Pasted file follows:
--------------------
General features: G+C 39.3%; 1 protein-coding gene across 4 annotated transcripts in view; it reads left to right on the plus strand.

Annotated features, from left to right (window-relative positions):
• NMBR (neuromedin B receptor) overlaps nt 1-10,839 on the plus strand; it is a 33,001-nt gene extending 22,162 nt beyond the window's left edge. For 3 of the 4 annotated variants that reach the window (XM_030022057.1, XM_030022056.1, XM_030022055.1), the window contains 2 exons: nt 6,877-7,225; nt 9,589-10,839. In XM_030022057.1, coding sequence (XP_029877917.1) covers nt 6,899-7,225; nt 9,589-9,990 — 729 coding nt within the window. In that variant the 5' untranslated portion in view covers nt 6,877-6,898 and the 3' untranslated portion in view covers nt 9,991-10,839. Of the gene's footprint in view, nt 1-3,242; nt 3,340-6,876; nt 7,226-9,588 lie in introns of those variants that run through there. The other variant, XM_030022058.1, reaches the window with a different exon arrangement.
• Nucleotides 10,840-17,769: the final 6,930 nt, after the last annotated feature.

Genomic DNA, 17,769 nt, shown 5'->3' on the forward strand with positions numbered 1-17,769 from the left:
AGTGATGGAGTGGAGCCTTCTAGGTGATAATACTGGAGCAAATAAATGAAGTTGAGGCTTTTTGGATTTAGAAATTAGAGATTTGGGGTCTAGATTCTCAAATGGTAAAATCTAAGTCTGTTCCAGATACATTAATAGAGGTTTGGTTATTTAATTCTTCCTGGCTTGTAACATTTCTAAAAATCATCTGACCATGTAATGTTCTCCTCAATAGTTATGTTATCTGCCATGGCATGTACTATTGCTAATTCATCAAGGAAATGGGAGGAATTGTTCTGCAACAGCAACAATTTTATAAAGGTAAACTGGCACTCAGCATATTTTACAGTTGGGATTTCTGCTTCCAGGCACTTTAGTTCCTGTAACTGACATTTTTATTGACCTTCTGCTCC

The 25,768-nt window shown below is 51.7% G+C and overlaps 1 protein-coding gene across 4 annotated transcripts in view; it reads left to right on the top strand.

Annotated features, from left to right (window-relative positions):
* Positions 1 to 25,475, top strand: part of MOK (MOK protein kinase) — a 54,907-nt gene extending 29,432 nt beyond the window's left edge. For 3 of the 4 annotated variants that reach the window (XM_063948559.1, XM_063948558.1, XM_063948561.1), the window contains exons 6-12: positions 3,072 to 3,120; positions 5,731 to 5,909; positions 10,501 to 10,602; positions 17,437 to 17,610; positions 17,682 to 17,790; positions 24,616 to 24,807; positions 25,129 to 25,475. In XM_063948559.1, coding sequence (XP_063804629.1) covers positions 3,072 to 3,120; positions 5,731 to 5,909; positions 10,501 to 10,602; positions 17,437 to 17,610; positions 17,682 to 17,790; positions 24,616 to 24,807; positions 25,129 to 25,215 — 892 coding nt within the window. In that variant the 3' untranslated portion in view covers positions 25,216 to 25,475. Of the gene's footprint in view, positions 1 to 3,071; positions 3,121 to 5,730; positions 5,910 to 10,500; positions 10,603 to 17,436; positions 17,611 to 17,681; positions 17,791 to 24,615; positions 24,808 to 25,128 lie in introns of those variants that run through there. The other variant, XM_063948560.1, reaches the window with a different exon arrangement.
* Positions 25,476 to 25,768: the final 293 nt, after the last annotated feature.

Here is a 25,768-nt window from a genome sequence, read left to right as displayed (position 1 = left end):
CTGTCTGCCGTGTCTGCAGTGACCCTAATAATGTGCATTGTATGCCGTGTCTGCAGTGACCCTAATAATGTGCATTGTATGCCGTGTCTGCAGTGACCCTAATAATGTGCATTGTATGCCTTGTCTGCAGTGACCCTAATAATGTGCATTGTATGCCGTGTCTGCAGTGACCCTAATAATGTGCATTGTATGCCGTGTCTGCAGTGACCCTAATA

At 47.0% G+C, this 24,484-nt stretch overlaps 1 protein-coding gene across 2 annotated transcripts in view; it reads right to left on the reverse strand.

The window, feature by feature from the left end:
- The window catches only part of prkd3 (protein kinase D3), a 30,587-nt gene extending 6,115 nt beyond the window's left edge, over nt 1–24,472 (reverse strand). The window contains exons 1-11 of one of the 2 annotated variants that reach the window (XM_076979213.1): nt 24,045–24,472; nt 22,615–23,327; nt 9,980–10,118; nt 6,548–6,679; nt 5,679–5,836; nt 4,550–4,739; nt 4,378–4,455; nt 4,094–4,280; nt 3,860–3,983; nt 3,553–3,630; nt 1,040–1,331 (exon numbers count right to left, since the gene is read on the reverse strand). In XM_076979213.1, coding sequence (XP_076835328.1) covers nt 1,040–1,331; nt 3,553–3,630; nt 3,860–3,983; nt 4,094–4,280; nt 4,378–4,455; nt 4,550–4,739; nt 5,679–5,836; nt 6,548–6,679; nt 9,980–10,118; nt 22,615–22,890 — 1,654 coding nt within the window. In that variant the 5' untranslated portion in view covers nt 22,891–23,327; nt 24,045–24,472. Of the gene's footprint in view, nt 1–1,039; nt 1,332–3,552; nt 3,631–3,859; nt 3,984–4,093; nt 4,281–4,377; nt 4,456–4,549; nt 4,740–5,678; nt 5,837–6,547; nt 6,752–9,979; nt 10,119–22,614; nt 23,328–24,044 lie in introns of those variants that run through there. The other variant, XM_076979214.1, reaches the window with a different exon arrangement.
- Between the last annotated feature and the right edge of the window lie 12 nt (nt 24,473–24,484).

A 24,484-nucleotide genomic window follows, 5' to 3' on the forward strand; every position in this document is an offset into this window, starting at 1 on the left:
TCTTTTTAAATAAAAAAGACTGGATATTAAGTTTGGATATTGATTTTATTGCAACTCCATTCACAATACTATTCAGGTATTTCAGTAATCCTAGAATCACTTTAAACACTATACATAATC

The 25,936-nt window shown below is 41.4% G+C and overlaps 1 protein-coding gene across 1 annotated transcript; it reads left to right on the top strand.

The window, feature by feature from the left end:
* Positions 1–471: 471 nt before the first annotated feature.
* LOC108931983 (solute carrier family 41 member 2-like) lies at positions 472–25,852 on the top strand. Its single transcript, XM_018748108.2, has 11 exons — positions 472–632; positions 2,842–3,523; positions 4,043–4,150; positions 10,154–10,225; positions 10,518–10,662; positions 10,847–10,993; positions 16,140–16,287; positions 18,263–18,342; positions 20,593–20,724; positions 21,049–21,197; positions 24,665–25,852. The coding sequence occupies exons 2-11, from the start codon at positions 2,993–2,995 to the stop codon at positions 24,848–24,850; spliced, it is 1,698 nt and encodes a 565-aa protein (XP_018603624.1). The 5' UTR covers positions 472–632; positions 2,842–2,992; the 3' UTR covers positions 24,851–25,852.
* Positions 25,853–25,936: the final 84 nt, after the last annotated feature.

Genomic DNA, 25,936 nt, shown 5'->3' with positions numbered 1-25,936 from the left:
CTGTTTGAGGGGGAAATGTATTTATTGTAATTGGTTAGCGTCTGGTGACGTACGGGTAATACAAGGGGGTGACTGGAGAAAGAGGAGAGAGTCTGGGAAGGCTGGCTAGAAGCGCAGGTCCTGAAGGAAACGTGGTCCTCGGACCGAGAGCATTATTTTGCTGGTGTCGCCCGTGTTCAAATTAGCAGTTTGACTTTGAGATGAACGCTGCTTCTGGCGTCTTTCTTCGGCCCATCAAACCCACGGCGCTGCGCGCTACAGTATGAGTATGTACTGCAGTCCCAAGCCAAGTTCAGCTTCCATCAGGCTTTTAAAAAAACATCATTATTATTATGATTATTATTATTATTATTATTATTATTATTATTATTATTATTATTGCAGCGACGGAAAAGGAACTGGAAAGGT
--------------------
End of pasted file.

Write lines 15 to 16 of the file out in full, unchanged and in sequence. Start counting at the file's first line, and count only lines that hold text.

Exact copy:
- The window catches only part of prkd3 (protein kinase D3), a 30,587-nt gene extending 6,115 nt beyond the window's left edge, over nt 1–24,472 (reverse strand). The window contains exons 1-11 of one of the 2 annotated variants that reach the window (XM_076979213.1): nt 24,045–24,472; nt 22,615–23,327; nt 9,980–10,118; nt 6,548–6,679; nt 5,679–5,836; nt 4,550–4,739; nt 4,378–4,455; nt 4,094–4,280; nt 3,860–3,983; nt 3,553–3,630; nt 1,040–1,331 (exon numbers count right to left, since the gene is read on the reverse strand). In XM_076979213.1, coding sequence (XP_076835328.1) covers nt 1,040–1,331; nt 3,553–3,630; nt 3,860–3,983; nt 4,094–4,280; nt 4,378–4,455; nt 4,550–4,739; nt 5,679–5,836; nt 6,548–6,679; nt 9,980–10,118; nt 22,615–22,890 — 1,654 coding nt within the window. In that variant the 5' untranslated portion in view covers nt 22,891–23,327; nt 24,045–24,472. Of the gene's footprint in view, nt 1–1,039; nt 1,332–3,552; nt 3,631–3,859; nt 3,984–4,093; nt 4,281–4,377; nt 4,456–4,549; nt 4,740–5,678; nt 5,837–6,547; nt 6,752–9,979; nt 10,119–22,614; nt 23,328–24,044 lie in introns of those variants that run through there. The other variant, XM_076979214.1, reaches the window with a different exon arrangement.
- Between the last annotated feature and the right edge of the window lie 12 nt (nt 24,473–24,484).